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Young Jinhee is taken by her father to an orphanage near Seoul. He leaves her there never to return, and she struggles to come to grips with her fate. Jinhee desperately believes her father will come back for her and take her on a trip. The film is based on the experiences of the director, an ethnic Korean who was adopted by a French couple in the 1970s. Written by
What kind of story would attract the acclaimed South Korean director Lee Chang-Dong's support and serving as a producer? (So far he has only served as a producer of two films. He was even only an executive producer of his own work "Secret Sunshine." I have to also mention that the film's French producer Laurent Lavolé was the guest who I honorably hosted in the Taipei Film Festival in 2008.) "A Brand New Life" is such a simple but moving film from the new French Korean filmmaker Ounie Lecomte. Based on her personal experience as a child, she sincerely shares this poignant but very inspiring childhood memories to the audience around the world.
Jinhee was taken out on a trip by her father. Her father bought a wide range of gifts, they ate lots of delicious food, and he even gave her a big cake, but it all turned to a different direction once they set their feet into a children's monastery shelter. It turned out that Jinhee's life will never be the same ever since. This has a similar premise as the famous fairy tale "The Little Princess" by the British writer Frances Hodgson Burnett. Though we think that there would be another harsh supervisor and several kids who try to bully her here through Jinhee's eyes, fortunately, the reality is not entirely so tragic.
The supervisor seems harsh, but in fact, she has a loving heart under her icy face; the crippled sister, who's the oldest among the children, sadly took her fate after the unsuccessful struggle; Sookhee is already an older child than most, she seems capricious at first, but she's very sympathetic underneath. She and Jinhee soon to become inseparable friends. But they still have total different perspectives toward the future. Sookhee, who has watched many of the adopted children left, wish that she would find a good home before she becomes too old, so she tried her best to promote herself once she gets the chance. But Jinhee, who's still waiting for her father to fulfill his promise and come back to pick her up, but the wait seems to be increasingly long and increasingly remote.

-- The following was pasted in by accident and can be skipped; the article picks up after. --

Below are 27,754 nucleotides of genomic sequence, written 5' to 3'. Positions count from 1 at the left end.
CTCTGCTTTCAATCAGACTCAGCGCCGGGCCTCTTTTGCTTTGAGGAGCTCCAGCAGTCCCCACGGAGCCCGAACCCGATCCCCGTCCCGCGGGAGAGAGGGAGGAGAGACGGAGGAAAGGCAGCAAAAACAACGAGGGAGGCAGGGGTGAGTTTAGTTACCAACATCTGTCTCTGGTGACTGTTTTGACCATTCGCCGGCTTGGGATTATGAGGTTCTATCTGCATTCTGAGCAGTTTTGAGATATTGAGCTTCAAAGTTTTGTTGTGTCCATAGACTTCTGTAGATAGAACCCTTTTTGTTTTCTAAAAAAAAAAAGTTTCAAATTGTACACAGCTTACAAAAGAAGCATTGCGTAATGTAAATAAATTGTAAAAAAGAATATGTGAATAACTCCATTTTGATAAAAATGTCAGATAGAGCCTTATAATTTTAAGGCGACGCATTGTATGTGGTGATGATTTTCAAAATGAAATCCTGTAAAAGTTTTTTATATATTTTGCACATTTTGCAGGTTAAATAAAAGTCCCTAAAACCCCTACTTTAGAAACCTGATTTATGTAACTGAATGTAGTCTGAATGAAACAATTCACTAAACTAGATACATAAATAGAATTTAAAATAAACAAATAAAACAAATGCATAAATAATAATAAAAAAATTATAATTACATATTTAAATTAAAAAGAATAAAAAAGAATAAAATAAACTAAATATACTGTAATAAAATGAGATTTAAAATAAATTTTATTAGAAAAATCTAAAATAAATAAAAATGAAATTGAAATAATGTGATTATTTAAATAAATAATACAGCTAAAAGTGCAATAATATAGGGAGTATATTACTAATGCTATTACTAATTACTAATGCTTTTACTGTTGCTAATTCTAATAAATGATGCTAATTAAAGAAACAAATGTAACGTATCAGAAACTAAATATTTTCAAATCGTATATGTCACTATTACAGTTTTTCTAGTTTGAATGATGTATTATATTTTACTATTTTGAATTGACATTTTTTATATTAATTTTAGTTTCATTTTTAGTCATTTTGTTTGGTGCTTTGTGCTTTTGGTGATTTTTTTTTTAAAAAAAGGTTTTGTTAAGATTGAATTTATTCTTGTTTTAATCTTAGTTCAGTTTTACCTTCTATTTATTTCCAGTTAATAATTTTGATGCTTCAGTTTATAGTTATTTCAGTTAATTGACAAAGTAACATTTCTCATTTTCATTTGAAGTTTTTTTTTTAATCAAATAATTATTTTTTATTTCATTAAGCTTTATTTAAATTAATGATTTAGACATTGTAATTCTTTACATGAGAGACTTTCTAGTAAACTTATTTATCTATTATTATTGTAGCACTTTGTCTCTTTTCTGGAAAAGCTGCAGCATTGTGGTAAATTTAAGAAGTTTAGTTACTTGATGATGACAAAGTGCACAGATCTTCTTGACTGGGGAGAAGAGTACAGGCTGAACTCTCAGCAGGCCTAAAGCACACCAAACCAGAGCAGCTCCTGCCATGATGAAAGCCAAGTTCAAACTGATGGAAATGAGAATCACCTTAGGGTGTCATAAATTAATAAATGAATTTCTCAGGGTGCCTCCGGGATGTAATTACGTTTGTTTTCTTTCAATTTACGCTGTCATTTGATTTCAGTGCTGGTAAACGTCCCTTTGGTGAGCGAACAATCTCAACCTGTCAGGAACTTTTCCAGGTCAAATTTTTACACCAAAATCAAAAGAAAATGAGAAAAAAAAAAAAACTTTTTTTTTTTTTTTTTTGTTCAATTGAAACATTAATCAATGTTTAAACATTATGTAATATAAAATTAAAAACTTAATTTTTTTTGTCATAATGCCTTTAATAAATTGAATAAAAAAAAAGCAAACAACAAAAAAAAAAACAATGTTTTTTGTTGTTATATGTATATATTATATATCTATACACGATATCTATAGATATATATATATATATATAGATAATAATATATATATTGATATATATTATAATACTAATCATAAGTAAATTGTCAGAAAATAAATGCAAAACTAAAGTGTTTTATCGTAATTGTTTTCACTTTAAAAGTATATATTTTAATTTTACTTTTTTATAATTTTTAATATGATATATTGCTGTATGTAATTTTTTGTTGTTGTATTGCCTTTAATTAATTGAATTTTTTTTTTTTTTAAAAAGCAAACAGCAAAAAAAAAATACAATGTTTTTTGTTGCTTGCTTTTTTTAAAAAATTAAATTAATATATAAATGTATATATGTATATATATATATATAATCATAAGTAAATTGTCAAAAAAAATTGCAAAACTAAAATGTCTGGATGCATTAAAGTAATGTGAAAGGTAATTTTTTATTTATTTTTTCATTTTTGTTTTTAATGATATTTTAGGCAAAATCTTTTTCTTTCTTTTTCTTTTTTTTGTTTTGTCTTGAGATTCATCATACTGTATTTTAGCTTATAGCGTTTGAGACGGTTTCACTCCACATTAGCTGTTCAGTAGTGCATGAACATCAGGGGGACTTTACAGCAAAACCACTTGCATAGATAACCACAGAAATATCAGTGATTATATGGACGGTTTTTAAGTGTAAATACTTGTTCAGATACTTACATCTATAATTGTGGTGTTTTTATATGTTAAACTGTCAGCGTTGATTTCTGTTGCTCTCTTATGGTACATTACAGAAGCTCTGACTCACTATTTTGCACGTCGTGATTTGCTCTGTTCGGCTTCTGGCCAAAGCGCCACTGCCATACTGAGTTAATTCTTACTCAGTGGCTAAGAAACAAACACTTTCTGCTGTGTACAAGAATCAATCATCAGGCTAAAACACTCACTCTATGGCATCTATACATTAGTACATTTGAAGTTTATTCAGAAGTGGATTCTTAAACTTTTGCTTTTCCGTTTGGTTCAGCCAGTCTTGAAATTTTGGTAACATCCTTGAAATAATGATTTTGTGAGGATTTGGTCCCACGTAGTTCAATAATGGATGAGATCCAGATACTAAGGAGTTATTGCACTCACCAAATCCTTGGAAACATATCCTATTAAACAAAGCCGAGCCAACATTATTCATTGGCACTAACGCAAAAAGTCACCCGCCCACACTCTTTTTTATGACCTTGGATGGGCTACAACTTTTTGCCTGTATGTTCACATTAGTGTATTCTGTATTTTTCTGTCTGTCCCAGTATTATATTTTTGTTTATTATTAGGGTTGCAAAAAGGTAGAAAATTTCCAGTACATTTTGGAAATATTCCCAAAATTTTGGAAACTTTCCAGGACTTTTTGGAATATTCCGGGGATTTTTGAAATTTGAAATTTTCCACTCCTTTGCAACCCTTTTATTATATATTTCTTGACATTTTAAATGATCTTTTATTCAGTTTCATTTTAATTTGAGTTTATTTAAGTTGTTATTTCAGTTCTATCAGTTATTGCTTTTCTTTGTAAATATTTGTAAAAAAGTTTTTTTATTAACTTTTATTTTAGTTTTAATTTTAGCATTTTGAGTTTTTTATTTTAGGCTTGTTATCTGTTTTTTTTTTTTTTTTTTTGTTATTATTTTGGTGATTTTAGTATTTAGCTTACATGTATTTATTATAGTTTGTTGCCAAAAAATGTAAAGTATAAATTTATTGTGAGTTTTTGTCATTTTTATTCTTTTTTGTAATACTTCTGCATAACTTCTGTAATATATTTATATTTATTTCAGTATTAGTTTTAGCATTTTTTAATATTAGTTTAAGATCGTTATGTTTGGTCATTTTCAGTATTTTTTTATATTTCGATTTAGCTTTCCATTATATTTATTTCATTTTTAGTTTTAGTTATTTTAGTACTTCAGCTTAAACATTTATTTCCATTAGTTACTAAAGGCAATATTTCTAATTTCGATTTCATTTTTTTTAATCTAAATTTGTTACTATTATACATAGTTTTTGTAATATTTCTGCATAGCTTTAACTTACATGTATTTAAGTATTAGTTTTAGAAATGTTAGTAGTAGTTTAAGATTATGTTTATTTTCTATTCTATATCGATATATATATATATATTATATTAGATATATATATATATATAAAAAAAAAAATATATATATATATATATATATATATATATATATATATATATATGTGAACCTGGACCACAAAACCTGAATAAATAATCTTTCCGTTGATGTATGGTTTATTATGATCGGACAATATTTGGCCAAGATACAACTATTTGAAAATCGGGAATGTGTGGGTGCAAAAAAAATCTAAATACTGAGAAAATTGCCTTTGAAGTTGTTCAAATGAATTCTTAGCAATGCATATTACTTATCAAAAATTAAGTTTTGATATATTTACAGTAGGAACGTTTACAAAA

Lecomte showed her great talent in this film she wrote and directed for the first time. She presented the very personal story in a very modest and earthy way, but it's even more effective and moving than letting the sentiments taking over. Take the part where Jinhee and Sookhee secretly took care of a dying bird after they found it as an example, it simply conveys the profound meaning of the fine line between life and death. Kin Sae Ron, who was casted as Jinhee, successfully performed as the crucial key to make the film work, whether it's the look when being helpless, or the fake smile when she has learned to be sophisticated, they are all hard to make the audience not be moved.
After Sookhee was gone, Jinhee, who had hope once again in her heart, had lost someone she could rely on. In the meantime, she learned that her father and the family had moved to somewhere no one knows from the headmaster of the monastery. It was the first time in her life that she felt all alone and was left in helplessness and despair. but she eventually learned to face the difficulties of life with strengths. She quickly got a new hope that might become a turning point in her life with her adorable looks. When on her way towards the unknown destination, the warmth when leaning on her father's back on the back seat of the bike suddenly appeared in her heart, but it may only be deeply buried in the memory as the song she sang from her heart.
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